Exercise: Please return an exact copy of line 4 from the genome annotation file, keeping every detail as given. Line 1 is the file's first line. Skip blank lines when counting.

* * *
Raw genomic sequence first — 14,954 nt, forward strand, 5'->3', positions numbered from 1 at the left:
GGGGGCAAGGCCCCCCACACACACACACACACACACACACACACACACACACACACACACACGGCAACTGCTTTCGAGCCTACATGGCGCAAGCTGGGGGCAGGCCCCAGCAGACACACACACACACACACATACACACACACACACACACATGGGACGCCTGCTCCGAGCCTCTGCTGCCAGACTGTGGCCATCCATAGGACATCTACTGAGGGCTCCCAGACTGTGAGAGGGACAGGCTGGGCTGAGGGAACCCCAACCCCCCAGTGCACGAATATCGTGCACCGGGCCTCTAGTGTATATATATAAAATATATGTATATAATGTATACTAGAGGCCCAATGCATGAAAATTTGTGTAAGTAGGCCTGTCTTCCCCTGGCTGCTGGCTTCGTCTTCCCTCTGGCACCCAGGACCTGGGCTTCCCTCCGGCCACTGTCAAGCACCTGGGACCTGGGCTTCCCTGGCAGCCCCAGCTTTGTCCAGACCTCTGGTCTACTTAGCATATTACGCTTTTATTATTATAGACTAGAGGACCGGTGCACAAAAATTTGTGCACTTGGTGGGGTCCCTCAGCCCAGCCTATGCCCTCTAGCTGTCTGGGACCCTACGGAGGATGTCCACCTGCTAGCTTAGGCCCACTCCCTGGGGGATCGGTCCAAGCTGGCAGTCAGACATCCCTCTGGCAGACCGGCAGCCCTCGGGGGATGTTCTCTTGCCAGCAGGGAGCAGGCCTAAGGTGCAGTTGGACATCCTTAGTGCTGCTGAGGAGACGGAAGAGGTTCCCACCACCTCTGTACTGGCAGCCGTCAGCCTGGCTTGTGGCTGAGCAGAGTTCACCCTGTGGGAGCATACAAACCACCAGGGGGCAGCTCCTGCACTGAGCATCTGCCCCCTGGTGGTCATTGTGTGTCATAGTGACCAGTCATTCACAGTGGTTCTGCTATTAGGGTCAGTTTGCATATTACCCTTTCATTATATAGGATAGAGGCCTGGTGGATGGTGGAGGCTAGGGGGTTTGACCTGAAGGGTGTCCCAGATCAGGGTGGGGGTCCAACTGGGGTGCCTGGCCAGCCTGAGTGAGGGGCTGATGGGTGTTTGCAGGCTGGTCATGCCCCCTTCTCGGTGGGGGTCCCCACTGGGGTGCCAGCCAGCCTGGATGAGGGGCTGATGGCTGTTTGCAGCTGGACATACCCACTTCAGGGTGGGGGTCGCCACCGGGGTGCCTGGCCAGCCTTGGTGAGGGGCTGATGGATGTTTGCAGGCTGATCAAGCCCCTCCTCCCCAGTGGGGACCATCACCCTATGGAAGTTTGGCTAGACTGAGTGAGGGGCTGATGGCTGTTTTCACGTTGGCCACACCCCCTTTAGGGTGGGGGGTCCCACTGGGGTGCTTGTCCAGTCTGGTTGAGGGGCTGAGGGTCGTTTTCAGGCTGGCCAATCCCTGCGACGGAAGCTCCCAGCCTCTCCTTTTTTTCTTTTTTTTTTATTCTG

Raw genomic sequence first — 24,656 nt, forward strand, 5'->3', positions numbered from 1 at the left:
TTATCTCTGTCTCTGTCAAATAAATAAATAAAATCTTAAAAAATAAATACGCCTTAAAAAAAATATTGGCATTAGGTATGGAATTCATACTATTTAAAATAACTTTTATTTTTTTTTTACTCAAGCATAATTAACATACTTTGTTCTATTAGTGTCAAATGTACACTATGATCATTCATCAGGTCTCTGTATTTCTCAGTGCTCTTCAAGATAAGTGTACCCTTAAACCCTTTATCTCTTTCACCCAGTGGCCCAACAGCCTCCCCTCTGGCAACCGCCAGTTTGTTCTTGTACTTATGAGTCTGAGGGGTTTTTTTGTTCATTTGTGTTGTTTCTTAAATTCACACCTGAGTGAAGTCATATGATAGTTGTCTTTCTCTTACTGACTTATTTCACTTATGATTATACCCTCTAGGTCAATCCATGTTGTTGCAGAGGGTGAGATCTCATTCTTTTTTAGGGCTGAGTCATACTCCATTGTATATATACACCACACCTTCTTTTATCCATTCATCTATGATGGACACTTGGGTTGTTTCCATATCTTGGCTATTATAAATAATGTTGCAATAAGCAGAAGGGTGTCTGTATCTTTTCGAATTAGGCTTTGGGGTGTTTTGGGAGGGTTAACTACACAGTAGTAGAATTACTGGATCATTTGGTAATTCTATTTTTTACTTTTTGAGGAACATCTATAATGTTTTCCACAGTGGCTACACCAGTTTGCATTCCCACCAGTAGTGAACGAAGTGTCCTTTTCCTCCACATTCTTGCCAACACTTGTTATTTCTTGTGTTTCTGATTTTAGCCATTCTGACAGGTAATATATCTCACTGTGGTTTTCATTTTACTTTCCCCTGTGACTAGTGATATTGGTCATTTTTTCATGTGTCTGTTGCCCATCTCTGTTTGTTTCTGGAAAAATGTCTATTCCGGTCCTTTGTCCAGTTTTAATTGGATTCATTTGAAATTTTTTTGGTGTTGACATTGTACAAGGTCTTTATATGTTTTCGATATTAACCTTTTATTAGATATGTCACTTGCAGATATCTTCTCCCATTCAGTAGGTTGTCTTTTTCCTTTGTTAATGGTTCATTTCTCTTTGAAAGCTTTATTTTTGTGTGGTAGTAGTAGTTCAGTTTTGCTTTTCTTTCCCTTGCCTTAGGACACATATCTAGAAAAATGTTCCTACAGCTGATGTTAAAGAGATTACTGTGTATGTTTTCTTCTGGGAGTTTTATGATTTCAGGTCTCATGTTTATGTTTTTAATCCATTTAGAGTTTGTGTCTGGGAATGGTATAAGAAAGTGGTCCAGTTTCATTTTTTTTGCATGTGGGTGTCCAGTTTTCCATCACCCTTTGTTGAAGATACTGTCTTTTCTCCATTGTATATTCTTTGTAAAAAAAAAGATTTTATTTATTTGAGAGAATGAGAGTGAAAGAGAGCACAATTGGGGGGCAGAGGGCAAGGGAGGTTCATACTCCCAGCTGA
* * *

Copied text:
TTATCTCTGTCTCTGTCAAATAAATAAATAAAATCTTAAAAAATAAATACGCCTTAAAAAAAATATTGGCATTAGGTATGGAATTCATACTATTTAAAATAACTTTTATTTTTTTTTTACTCAAGCATAATTAACATACTTTGTTCTATTAGTGTCAAATGTACACTATGATCATTCATCAGGTCTCTGTATTTCTCAGTGCTCTTCAAGATAAGTGTACCCTTAAACCCTTTATCTCTTTCACCCAGTGGCCCAACAGCCTCCCCTCTGGCAACCGCCAGTTTGTTCTTGTACTTATGAGTCTGAGGGGTTTTTTTGTTCATTTGTGTTGTTTCTTAAATTCACACCTGAGTGAAGTCATATGATAGTTGTCTTTCTCTTACTGACTTATTTCACTTATGATTATACCCTCTAGGTCAATCCATGTTGTTGCAGAGGGTGAGATCTCATTCTTTTTTAGGGCTGAGTCATACTCCATTGTATATATACACCACACCTTCTTTTATCCATTCATCTATGATGGACACTTGGGTTGTTTCCATATCTTGGCTATTATAAATAATGTTGCAATAAGCAGAAGGGTGTCTGTATCTTTTCGAATTAGGCTTTGGGGTGTTTTGGGAGGGTTAACTACACAGTAGTAGAATTACTGGATCATTTGGTAATTCTATTTTTTACTTTTTGAGGAACATCTATAATGTTTTCCACAGTGGCTACACCAGTTTGCATTCCCACCAGTAGTGAACGAAGTGTCCTTTTCCTCCACATTCTTGCCAACACTTGTTATTTCTTGTGTTTCTGATTTTAGCCATTCTGACAGGTAATATATCTCACTGTGGTTTTCATTTTACTTTCCCCTGTGACTAGTGATATTGGTCATTTTTTCATGTGTCTGTTGCCCATCTCTGTTTGTTTCTGGAAAAATGTCTATTCCGGTCCTTTGTCCAGTTTTAATTGGATTCATTTGAAATTTTTTTGGTGTTGACATTGTACAAGGTCTTTATATGTTTTCGATATTAACCTTTTATTAGATATGTCACTTGCAGATATCTTCTCCCATTCAGTAGGTTGTCTTTTTCCTTTGTTAATGGTTCATTTCTCTTTGAAAGCTTTATTTTTGTGTGGTAGTAGTAGTTCAGTTTTGCTTTTCTTTCCCTTGCCTTAGGACACATATCTAGAAAAATGTTCCTACAGCTGATGTTAAAGAGATTACTGTGTATGTTTTCTTCTGGGAGTTTTATGATTTCAGGTCTCATGTTTATGTTTTTAATCCATTTAGAGTTTGTGTCTGGGAATGGTATAAGAAAGTGGTCCAGTTTCATTTTTTTTGCATGTGGGTGTCCAGTTTTCCATCACCCTTTGTTGAAGATACTGTCTTTTCTCCATTGTATATTCTTTGTAAAAAAAAAGATTTTATTTATTTGAGAGAATGAGAGTGAAAGAGAGCACAATTGGGGGGCAGAGGGCAAGGGAGGTTCATACTCCCAGCTGA